LONDON - In true COVID-19 pandemic fashion, Oxford English Dictionary has named "vax" as the 2021 word of the year.
"When our lexicographers began digging into our English language corpus data it quickly became apparent that vax was a particularly striking term," Oxford Languages said on its website.
According to Oxford Languages, vax— a derivative of vaccine— was a relatively low-key word at the beginning of the year. But by September, it was over 72 times more frequent in the English language than a year ago. Oxford Languages analyzes news content in order to track changes in the English language.
The word has also spawned many other terms such as "vax sites," "vax cards," "getting vaxxed" and "fully vaxxed."
"All these other vaccine words increased, but nothing like vax," Fiona McPherson, a senior editor for new words at Oxford Languages, said to the New York Times. "It’s a short, punchy, attention-grabbing word."
"And speaking as a lexicographer, it’s also quite a productive one," she continued. "You see it used in all sorts of combinations to make new words."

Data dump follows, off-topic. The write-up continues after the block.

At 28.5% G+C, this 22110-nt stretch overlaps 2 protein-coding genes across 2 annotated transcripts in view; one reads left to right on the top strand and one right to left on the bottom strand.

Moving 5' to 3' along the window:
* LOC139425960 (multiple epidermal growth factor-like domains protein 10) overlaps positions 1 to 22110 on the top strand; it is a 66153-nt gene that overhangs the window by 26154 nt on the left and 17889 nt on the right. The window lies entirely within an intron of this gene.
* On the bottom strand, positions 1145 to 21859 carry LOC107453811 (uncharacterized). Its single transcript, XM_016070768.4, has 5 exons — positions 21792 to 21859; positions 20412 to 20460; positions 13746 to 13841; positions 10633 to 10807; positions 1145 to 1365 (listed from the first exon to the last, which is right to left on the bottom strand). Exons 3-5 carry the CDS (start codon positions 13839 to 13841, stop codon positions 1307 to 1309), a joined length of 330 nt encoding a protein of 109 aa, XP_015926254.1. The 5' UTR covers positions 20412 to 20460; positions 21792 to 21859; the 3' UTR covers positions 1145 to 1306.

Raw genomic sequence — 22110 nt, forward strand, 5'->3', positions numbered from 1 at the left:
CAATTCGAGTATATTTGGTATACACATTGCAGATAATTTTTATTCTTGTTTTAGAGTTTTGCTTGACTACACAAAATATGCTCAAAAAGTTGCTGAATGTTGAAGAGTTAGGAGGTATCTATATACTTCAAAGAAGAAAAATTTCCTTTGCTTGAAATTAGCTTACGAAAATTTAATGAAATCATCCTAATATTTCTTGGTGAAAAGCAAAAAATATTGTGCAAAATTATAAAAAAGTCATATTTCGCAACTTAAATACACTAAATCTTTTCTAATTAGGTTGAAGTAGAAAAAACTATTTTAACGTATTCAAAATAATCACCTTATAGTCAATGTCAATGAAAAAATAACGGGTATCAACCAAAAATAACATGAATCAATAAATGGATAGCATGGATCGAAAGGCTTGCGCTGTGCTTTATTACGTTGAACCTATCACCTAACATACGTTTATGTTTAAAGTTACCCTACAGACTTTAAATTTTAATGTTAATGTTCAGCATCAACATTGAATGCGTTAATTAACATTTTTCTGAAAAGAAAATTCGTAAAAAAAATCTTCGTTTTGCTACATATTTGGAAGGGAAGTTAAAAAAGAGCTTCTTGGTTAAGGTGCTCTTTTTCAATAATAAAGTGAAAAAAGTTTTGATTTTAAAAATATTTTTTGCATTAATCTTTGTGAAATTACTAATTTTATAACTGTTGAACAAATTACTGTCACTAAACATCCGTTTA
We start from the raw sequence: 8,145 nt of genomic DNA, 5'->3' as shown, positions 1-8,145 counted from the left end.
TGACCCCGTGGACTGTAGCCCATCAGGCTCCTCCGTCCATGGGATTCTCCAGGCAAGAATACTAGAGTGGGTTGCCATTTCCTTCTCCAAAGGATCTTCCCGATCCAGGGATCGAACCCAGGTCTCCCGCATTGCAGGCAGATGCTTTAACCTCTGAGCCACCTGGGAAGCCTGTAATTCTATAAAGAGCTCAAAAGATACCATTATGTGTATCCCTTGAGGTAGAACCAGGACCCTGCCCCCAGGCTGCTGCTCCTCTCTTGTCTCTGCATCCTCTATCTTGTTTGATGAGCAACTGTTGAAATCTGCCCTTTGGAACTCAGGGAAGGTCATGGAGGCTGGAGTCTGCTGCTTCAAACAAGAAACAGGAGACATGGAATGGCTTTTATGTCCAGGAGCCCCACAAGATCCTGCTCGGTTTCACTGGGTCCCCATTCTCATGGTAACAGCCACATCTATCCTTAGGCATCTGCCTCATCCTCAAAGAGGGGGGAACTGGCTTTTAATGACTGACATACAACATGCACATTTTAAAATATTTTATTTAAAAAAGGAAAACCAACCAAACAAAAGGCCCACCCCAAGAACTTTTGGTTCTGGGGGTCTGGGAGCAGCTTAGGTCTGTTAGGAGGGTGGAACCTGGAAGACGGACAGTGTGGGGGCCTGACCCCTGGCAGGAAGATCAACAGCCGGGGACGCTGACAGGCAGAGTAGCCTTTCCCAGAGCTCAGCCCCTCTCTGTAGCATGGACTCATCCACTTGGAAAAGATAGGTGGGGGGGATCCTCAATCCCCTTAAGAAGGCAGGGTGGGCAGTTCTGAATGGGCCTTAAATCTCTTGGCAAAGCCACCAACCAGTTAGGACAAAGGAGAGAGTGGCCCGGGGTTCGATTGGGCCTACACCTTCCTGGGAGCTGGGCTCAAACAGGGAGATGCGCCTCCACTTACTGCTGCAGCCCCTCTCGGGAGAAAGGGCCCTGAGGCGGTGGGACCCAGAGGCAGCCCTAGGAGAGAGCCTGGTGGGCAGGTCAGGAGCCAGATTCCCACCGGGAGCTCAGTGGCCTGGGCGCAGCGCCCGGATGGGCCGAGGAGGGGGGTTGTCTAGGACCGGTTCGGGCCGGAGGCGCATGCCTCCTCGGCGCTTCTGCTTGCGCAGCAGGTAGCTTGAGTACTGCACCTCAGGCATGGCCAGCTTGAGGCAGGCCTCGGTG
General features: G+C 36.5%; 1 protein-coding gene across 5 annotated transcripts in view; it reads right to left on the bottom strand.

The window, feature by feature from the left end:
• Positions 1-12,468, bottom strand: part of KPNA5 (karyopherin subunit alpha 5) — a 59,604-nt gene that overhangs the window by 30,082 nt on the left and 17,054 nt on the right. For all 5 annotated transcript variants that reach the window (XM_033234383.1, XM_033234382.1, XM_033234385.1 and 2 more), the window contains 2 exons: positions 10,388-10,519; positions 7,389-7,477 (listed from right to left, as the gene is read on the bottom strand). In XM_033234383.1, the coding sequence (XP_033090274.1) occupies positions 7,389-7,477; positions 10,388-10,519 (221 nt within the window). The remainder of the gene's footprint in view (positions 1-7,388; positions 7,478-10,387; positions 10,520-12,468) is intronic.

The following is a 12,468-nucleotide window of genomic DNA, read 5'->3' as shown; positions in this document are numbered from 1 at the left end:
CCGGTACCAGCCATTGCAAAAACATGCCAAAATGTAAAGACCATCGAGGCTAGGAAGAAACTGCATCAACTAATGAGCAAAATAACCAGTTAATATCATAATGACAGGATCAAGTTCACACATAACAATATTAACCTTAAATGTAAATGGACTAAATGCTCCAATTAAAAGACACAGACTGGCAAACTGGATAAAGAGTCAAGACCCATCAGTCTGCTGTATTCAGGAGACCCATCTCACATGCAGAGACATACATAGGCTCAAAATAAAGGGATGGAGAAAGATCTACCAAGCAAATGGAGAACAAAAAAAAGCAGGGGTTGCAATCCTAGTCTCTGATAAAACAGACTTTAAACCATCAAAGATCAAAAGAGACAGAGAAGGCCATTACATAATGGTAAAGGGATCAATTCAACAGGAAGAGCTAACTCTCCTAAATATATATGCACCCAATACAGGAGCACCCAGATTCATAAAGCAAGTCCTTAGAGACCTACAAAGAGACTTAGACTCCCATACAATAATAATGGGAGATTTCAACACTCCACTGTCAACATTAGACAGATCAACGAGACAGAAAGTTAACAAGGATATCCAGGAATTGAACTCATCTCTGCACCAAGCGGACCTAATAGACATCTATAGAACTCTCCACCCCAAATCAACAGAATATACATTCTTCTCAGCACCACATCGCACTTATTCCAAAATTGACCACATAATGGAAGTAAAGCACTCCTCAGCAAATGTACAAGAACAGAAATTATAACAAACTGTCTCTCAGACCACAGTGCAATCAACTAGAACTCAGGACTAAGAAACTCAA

Oxford Languages picks the word of the year from evidence gathered by its language research program, such as the Oxford Corpus, which gathers around 150 million words of current English from web-based publications each month. They also take suggestions from dictionary editors and social media.
The word of the year doesn’t have to be newly coined but the word needs to have become prominent or notable within the past year.
An entry into the Oxford dictionary is not guaranteed.
Last year, instead of picking a 2020 word of the year, Oxford Languages opted to publish its "Words of an Unprecedented Year" report, which detailed how the ongoing coronavirus pandemic, as well as the rest of 2020, changed the way we speak.
The Oxford University Press detailed the many new words that began trending, or entering the language, from the beginning of 2020 onward. Among some of the newly ubiquitous words observed by the analysts with Oxford included "bushfire" and "impeachment" in January 2020, followed by "acquittal" in February 2020, before landing on "coronavirus" in March 2020. Other related terms — "COVID-19," "lockdown," "social distancing" and "reopening" — soon followed.
However, two dictionary companies — Merriam-Webster and Dictionary.com — declared the same 2020 word of the year as their tops: pandemic.
FOX News and the Associated Press contributed to this report. This story was reported from Los Angeles.